Red China: Upcoming Wineries Recognized

YINCHUAN, China, November 2 (Reuters) – Chinese winemaker Legacy Peak, which started producing grapes more or less by accident in 1997, symbolizes the rapid growth of an industry that is now winning accolades in global markets, but who has already almost given up.

“We wanted to pull up all the vines and quit smoking,” said Liu Hai, its second-generation owner, recalling the early struggles to cultivate a barren plot received from a local government in payment for the construction work.

Her family did not know anything about agriculture when they obtained the land in the arid region of north-central Ningxia on condition that it was devoted only to grapes, but she began to make wine there. a decade after wineries that used their fruit won multiple awards.

Since then, Liu says the winery has won awards and found export markets in France, Germany and Southeast Asia, despite an annual production of less than 100,000 bottles.

From the rolling hills of the coastal province of Shandong to the desert heights of Ningxia and the deep valleys of southwest Yunnan, Chinese vineyards and vineyards are increasingly recognized.

“China is a thriving producer of fine wines, and its best wines can compete on the world stage,” said Edward Ragg, professor of wine, critic for the influential Robert Parker Wine Advocate.

Products from vineyards such as Chateau Nine Peaks in Shandong, Silver Heights and Grace Vineyard in Ningxia, and Ao Yun in Yunnan, are classified as “exceptional wines of exceptional complexity and character” by the newsletter of Parker.

Some, like Nine Peaks and Legacy Peak, find export markets in Asia and Europe.

IMAGE PROBLEM

China’s wine market is the sixth largest in the world, event organizer Vinexpo said it consumed $ 14.8 billion worth of wine in 2018 and projected sales of $ 18 billion by 2023 .

But national wineries have to grapple with an image problem, as consumers at home can be wary of their quality and often put off by the high prices.

“It has always been easier to sell to foreigners because they are more open-minded, but it has been difficult to sell to Chinese customers,” Liu said.

Other issues are high production costs and erratic weather conditions which can affect efficiency and quality, as a downturn in the economy and the COVID-19 pandemic affect wine consumption in China since 2018. read more

Modern viticulture in China dates back to the 1980s, when French companies, such as the precursor of Rémy Cointreau (RCOP.PA), began to invest after the door was opened to foreign companies by the then leader, Deng. Xiaoping.

As French influence persisted in a market dominated by reds and an overabundance of Bordeaux imitations, quality began to improve in the early 2000s.

Workers prepare a vintage 2021 in a cellar near Yinchuan, in the Hui Autonomous Region of Ningxia, China on October 11, 2021. REUTERS / Norihiko Shirouzu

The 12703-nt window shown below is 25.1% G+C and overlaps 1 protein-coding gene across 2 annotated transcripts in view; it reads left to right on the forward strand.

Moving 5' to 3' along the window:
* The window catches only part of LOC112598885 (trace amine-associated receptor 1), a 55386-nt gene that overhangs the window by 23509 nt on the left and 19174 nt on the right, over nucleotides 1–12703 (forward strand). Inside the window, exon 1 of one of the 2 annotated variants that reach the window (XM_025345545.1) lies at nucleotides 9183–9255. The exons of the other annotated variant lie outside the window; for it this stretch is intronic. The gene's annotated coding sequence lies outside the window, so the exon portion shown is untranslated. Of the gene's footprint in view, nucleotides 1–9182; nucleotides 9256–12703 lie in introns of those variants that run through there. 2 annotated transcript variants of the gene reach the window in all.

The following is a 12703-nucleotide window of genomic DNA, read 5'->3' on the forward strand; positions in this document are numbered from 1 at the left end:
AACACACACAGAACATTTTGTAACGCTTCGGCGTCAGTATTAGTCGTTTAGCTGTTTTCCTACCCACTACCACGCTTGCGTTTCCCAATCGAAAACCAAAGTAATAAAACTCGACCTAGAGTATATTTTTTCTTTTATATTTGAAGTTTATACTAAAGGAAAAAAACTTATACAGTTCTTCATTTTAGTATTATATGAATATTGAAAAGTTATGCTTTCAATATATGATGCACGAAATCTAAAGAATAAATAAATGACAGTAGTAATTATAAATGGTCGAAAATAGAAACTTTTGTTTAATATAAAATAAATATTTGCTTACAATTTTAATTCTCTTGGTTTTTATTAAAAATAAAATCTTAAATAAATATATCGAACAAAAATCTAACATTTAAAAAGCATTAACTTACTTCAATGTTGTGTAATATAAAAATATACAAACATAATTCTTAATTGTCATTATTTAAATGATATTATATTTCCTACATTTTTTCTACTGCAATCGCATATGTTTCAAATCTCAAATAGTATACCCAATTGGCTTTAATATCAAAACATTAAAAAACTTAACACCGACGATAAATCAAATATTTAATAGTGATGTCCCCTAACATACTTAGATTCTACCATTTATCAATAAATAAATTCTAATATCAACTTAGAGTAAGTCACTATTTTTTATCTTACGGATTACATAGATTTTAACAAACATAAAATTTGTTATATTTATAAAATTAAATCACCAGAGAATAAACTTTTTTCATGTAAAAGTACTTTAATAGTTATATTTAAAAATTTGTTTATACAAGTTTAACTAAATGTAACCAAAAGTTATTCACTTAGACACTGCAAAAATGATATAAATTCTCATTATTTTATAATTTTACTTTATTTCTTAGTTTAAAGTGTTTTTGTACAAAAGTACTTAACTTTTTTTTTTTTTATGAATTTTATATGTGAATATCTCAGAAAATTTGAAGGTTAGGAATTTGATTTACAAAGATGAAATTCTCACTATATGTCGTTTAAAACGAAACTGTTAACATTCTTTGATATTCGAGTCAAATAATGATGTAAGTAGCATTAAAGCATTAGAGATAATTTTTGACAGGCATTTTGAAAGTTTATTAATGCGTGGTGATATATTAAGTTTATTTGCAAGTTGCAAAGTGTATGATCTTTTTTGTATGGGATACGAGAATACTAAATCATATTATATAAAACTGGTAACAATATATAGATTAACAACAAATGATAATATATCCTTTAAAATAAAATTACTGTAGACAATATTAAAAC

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It was a time when wineries focused on growing healthier grapes, just as incomes rose sharply, with more and more people traveling abroad and drinking more wine.

Now local wineries can allay the suspicions of some consumers, like Yang Lu, who owns a restaurant in the Chinese capital.

“I was amazed at how full the aroma was with beautiful fruits and flowers,” said Yang, describing her experience last year tasting the Mountain Wave label produced at Ningxia for the first time. .

“It had a great color and was smooth with a long finish.”

Until then, Yang, who is in her thirties, was educated abroad and traveled widely, had almost always ignored national wines, only opening up imports such as New Zealand wines made from pinot noir.

SIGNATURE VARIETY

Some winemakers, like Ian Dai, 33, who is behind the Ningxia Xiaopu brand, which ranges from 168 yuan ($ 26) to 300 yuan ($ 47), are turning away from industrial methods in search of ‘a Chinese signature variety.

Dai said he was looking for more natural methods, such as fermenting without commercial yeast or leaving the acidity and tannin levels unadjusted to “let the grapes speak for themselves.”

Independent with no vineyard or winemaking equipment, Dai is in his fifth year of winemaking after dropping out of school in Sydney and spending a decade selling wine.

Dai hopes to find grape varieties for a wine that represents China.

“As a winemaker, I should have the ego to make the best wine in this climate with grapes grown here,” said Dai, who expected it would take two decades to produce such a wine in China. .

Chinese vineyards are also experimenting with alternative grape varieties, such as marselan, aglianico and saperavi.

Marselan, a cross between Cabernet Sauvignon and Grenache adopted years ago by Legacy Peak and others, offers high yields and much-needed fruitiness in Chinese reds, experts say.

“Marselan could one day become China’s iconic grape, just as Malbec is in Argentina,” said Ragg, who holds the Master of Wine degree.

($ 1 = 6,4007 Chinese renminbi yuan)

Report by Norihiko Shirouzu in Beijing and Yinchuan; Editing by Tony Munroe and Clarence Fernandez

Our standards: Thomson Reuters Trust Principles.

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